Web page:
Lord Bird has described the contents and main thrust of the bill as “If you are a mortgage holder, and if you pay your mortgage on time and do not miss it too often, you will automatically have a higher credit rating...But you might have been living in social housing, or in another form of rented accommodation, for one year, five years, or 10 years....They don't take into account that you are paying your rent.”
In the budget there was also an announcement from Phillip Hammond that £2m was up for grabs for the creation of a technology that would allow for credit scoring companies to include rental payments in their calculations.
Consistency in meeting payments for rent is very significant, and even more-so when you consider that last week a statistic was revealed that in 12 local authority areas in the UK, rent makes up 60% of the average salary. On average, across the UK, private renters give up 35% of their income to their landlords.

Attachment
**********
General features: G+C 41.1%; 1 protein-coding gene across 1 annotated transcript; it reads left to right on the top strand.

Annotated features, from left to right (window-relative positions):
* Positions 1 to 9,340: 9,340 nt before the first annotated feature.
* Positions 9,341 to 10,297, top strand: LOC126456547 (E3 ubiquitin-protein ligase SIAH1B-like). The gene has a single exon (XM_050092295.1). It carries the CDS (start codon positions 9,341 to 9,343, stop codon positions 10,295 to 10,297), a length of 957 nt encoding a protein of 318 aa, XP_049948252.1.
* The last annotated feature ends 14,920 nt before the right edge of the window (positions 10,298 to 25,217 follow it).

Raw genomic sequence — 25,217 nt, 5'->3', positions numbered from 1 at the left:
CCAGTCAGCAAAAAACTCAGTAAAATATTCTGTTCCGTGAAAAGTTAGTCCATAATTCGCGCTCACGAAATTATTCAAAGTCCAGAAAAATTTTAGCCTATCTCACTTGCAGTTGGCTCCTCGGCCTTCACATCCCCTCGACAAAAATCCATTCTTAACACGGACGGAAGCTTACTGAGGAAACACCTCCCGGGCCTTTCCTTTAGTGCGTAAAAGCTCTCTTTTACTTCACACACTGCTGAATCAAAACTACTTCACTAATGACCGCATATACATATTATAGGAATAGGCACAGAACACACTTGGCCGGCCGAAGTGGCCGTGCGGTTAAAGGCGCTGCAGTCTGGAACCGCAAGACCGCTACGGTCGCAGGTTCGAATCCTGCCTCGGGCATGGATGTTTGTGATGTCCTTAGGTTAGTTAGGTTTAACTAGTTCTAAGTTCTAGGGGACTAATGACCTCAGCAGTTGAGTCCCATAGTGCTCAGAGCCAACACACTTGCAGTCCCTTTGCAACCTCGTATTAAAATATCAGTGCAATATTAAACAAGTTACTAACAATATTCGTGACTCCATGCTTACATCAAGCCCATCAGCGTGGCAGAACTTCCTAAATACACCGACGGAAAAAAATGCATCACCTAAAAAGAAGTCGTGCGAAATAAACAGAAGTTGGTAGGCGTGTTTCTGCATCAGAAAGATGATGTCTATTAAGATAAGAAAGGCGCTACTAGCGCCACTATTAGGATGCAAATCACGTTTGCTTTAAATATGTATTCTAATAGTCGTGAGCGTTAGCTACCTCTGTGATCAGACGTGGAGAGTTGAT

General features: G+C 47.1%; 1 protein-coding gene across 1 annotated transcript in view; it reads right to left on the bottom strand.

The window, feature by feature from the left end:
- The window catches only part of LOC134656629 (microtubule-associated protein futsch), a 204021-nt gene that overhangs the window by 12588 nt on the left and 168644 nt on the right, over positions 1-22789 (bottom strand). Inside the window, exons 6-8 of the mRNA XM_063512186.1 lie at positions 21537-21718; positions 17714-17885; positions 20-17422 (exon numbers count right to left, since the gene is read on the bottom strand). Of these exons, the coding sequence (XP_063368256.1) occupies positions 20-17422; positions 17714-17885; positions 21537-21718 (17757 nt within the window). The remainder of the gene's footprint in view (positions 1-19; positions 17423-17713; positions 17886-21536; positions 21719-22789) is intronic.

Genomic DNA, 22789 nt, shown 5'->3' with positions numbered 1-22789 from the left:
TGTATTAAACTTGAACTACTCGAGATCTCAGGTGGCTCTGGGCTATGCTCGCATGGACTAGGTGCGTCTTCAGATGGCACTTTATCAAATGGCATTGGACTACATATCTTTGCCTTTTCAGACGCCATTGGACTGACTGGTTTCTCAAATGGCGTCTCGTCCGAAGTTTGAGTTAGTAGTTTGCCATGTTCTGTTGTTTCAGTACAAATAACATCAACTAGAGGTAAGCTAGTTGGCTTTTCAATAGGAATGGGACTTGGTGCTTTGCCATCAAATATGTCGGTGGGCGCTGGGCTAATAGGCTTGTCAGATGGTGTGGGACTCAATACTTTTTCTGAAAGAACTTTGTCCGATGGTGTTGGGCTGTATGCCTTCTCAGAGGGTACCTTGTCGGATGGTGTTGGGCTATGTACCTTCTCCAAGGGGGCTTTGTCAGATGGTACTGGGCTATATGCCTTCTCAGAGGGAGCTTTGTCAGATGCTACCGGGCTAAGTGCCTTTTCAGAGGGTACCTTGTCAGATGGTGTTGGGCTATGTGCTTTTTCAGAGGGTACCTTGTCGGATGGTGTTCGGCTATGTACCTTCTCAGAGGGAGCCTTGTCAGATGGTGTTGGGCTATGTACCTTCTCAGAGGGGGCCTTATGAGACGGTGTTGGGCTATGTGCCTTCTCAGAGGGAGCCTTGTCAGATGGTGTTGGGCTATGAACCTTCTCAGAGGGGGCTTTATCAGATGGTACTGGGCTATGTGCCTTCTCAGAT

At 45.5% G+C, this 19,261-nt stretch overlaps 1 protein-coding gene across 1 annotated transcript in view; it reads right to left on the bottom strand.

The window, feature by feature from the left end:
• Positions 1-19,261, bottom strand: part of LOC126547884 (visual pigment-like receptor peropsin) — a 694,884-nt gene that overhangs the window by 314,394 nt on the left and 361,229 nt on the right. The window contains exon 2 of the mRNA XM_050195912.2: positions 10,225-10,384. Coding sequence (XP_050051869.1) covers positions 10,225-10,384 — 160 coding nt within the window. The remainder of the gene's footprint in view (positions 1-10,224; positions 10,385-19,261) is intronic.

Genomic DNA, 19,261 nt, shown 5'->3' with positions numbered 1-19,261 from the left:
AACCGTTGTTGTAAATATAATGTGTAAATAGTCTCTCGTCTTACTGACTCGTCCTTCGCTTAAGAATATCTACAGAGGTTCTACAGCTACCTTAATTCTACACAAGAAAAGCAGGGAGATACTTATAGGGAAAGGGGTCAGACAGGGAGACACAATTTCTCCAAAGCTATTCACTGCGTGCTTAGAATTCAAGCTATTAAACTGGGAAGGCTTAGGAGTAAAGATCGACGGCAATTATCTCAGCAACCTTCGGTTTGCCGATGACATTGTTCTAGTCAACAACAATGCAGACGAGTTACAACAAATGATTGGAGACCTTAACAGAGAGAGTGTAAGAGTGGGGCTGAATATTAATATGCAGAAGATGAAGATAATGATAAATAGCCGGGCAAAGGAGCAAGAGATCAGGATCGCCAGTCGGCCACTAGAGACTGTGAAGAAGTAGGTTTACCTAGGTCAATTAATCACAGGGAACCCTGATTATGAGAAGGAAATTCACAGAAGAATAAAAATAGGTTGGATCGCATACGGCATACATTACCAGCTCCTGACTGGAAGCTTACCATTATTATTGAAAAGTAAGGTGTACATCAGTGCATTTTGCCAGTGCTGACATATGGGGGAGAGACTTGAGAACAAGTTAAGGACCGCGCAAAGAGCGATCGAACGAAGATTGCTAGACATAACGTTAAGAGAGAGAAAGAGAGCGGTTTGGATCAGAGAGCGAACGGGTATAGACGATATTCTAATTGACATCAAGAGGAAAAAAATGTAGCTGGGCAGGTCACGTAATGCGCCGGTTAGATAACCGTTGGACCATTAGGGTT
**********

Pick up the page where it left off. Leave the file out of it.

Growing support for the credit-worthiness assessment bill across all government parties gives it a good chance of coming to fruition in 2018. With an online petition to the government saying “Paying rent on time should be recognised as evidence that mortgage repayments can be met” reaching enough support to get the attention of government, we expect and hope that this will form part of the future discussions.
We want to see more tenants given the opportunity to own their own homes, and in a lot of cases, if rental payments are being met, this is a strong sign that they would be able to maintain mortgage payments.